The rapid deployment of onshore wind in Scotland over the past two decades (Scotland has more than 8GW of onshore wind capacity in place) has focused attention on the economic benefits to local economies, and particularly to landowners, however the limited life cycles of existing turbines (typically 25 years) will divert future attention towards the potential costs of restoration. 

The on-shore wind development industry remains buoyant in Scotland and attractive rentals continue to be offered to landowners as bigger more efficient turbines are developed.  It is important however to ensure that these potential benefits are not countered by accumulating hidden costs.  We are not aware of any major windfarm in Scotland yet having been decommissioned but inevitably there will be sites that become less economic or where repowering is not achievable for planning or other reasons.  These windfarms may be dismantled.  Even when windfarms are repowered there is likely to be some element of restoration as the tendency is for a larger number of smaller turbines to be replaced by fewer turbines of greater capacity. 

It is vital for landowners and other interested parties to consider now what provision has been made for restoration liabilities should a windfarm lease come to an end.  This could happen before the natural end of a lease if a developer was, for example, to breach the terms of the lease or go into liquidation.  The best policy for landowners is to insist on a robust restoration provision in the lease with the developer being bound to put in place a bond or other form of financial guarantee or fund in terms approved by the landowner, whether the restoration provision is a joint provision in favour of the planning authority and the landowner or not.  In the early days of wind development industry (and planning authority) practice did not provide for this.

Developers are generally willing to provide restoration bonding or reinstatement accounts for larger wind development but often argue that it is for the planning authority to review these and for the landowner to simply accept what is negotiated with the planners.  This applies not only to the amount of the bond/account sum but also to the detailed terms.  Important questions to ask are:-

(i) Has the restoration provision been set at a level that truly reflects the potential cost of restoration?  There is widespread acceptance that the costs of removing turbines and restoring will significantly exceed bonding levels for many wind developments in Scotland (by more than ten times in some cases!).  In setting initial bonding levels figures have been adopted quite arbitrarily and seemingly without detailed consideration of local circumstances such as the precise extent of reinstatement works required by the relevant planning condition or the length of access routes involved.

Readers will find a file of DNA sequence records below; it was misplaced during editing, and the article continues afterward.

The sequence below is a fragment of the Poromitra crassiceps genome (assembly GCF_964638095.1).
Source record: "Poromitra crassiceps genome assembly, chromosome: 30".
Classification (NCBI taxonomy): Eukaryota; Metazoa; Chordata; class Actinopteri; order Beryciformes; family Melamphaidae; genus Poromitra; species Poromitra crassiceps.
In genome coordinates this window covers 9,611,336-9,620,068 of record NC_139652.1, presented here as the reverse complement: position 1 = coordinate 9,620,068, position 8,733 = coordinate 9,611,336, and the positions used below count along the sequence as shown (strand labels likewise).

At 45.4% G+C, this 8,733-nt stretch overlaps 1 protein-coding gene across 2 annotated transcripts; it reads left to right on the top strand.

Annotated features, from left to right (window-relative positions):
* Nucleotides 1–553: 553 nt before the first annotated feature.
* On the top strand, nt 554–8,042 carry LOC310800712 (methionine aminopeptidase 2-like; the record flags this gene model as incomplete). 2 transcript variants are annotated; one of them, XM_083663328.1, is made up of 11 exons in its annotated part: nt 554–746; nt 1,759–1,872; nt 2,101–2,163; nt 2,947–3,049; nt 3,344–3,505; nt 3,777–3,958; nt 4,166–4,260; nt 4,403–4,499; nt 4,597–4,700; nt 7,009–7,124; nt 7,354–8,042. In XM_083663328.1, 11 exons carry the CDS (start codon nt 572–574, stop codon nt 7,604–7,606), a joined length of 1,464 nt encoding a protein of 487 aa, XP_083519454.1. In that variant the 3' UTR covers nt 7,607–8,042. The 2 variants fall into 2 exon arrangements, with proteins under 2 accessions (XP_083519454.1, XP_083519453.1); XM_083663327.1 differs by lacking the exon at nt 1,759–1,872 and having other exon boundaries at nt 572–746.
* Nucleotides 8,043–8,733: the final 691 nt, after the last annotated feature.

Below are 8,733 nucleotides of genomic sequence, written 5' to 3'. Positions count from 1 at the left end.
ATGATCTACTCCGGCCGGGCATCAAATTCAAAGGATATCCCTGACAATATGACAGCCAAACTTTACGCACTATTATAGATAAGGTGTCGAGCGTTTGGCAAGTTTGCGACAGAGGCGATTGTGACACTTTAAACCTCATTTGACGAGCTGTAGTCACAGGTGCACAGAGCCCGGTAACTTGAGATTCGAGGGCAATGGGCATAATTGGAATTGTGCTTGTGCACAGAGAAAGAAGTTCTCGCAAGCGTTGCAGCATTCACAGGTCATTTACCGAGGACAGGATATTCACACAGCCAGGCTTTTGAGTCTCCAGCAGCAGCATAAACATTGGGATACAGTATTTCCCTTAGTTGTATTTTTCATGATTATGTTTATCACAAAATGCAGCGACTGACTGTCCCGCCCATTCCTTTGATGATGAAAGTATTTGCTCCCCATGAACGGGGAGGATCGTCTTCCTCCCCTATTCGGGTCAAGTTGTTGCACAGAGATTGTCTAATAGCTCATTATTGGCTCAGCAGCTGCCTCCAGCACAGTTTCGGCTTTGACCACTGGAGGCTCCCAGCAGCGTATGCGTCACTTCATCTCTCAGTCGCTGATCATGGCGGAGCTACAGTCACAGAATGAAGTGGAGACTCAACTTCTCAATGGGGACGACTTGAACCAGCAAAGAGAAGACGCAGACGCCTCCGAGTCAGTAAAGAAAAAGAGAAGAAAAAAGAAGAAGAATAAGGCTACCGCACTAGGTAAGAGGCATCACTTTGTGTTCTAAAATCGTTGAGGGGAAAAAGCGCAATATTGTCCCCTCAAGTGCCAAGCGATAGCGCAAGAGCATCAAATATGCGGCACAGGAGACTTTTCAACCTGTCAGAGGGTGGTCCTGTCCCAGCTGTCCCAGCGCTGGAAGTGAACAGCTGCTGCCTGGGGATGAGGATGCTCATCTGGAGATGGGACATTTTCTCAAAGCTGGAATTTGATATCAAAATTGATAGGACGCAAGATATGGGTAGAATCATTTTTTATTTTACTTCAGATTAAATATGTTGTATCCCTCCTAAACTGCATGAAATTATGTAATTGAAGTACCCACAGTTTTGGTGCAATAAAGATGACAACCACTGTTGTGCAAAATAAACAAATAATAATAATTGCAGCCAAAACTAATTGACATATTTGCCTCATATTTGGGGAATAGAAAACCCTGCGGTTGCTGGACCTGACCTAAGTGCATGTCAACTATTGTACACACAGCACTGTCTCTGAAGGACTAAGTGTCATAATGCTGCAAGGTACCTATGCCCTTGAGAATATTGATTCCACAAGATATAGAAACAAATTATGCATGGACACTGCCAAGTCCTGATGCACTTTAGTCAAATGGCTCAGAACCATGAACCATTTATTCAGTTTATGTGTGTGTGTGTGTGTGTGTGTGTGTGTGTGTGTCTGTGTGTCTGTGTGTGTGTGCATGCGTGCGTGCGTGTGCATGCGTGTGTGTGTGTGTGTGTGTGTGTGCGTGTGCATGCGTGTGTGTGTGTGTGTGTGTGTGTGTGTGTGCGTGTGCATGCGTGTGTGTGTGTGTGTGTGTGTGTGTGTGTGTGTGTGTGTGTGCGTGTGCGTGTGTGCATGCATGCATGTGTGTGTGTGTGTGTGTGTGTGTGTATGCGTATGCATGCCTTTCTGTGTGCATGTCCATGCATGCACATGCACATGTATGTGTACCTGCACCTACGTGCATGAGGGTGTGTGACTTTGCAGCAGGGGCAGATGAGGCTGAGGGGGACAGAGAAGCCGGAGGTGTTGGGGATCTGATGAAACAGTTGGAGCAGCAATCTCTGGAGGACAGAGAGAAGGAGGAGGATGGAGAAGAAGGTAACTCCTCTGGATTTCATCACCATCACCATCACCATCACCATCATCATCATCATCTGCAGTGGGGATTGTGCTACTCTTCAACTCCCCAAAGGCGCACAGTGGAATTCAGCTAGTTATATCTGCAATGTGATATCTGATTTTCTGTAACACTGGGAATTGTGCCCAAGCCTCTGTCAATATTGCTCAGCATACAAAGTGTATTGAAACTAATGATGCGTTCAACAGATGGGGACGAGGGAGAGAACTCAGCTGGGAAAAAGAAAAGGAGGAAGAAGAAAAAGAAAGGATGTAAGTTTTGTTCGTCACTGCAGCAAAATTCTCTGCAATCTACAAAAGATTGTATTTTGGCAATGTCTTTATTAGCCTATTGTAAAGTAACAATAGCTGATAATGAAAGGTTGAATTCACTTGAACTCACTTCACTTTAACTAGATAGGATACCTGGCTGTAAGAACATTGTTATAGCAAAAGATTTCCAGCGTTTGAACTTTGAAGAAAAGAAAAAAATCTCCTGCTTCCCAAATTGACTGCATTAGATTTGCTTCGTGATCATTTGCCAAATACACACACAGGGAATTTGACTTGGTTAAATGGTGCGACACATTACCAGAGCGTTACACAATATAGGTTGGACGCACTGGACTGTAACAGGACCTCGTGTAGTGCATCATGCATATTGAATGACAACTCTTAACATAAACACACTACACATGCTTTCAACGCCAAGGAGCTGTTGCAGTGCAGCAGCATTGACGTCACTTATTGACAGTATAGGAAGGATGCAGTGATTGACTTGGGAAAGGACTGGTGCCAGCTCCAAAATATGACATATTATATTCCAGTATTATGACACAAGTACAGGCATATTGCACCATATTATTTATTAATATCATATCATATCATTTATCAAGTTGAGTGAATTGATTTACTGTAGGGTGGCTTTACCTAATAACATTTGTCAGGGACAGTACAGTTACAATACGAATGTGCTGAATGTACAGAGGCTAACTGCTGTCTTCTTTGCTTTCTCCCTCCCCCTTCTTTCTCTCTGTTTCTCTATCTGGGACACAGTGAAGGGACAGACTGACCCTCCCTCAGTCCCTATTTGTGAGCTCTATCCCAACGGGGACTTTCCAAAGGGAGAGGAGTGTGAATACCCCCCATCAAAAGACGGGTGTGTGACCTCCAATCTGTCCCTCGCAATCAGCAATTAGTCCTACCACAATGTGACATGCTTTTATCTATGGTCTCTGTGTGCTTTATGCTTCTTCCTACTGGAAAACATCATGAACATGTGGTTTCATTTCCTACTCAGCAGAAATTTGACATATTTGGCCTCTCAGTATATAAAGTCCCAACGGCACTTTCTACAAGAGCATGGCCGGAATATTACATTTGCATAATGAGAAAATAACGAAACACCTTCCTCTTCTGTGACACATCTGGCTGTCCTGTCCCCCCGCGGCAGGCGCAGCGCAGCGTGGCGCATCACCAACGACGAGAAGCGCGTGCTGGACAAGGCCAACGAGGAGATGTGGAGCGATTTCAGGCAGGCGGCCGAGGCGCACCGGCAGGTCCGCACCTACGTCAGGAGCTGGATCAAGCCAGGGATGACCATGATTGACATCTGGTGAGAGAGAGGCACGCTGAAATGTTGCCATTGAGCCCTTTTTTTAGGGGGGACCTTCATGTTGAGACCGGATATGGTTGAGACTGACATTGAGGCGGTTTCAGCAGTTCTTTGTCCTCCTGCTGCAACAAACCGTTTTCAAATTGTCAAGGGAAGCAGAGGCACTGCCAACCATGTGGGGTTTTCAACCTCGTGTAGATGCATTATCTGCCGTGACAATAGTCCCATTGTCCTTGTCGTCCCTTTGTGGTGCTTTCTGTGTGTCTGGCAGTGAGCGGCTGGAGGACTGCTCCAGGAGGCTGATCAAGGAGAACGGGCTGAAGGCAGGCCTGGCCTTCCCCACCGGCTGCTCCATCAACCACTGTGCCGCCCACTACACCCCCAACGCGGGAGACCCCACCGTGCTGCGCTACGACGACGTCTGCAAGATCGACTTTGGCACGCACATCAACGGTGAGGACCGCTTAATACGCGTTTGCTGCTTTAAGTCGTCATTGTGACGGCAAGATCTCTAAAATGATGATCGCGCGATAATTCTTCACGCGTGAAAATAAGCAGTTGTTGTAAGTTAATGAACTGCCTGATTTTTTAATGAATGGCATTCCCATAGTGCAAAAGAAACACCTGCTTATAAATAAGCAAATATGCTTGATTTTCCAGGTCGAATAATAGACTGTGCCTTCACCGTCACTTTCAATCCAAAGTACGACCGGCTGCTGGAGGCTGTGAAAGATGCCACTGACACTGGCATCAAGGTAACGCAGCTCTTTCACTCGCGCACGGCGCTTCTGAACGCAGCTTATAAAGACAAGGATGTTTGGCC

(ii) Is the landowner a party to the restoration provision and what restrictions apply to the landowner’s ability to make a claim?  Many developers seek to exclude landowner participation leaving the landowner dependent on third parties in the restoration process.

(iii) Is the life of the restoration provision sufficiently lengthy?  Often bonds have a limited life and the landowner needs to ensure that the landowner has sufficient notice of the bond’s expiry so that action can be taken to secure restoration before the bond runs out.

(iv) Who determines when the restoration provision can be discharged – the planning authority, landowner or (preferably) both?

(v) Is there provision for regular review of bonding levels?

(vi) At future reviews of bonding levels is the potential scrap value of turbines to be deducted?  Future benefits from scrap have been used by developers to justify holding bonding levels down yet there is no way to predict what scrap values will be in ten or twenty years’ time and no guarantee that landowners will have recourse to such assets which could potentially be secured to a third party.

Pressure is often applied to landowners to accept bond/restoration provisions which do not afford full protection to landowners and many developers will continue to argue that landowners need not concern themselves with restoration on the basis that the planning authority has statutory duties to ensure this is dealt with.  However, the dangers of such an approach are all too apparent from a reading of the January 2014 independent review of regulation of opencast coal operations in East Ayrshire.  The review identified major and persistent failings at a number of levels in the way restoration plans (and restoration bonds and restoration) were scrutinised, monitored and enforced.  Bonding coverage was limited to £28.6 million but the restoration liabilities were estimated as being more than five times this level.

While the costs of windfarm restoration are unlikely to approach the levels mentioned above it is critical for any landowner or its advisors not to place reliance on restoration provisions negotiated by third parties.  Every opportunity should be taken to review restoration bonding levels wherever the landowner has a right to do so (typically on a five yearly cycle) and steps should be taken to ensure that no critical dates are missed.  Without such re-assessments being undertaken timeously significant liabilities could be in the pipeline.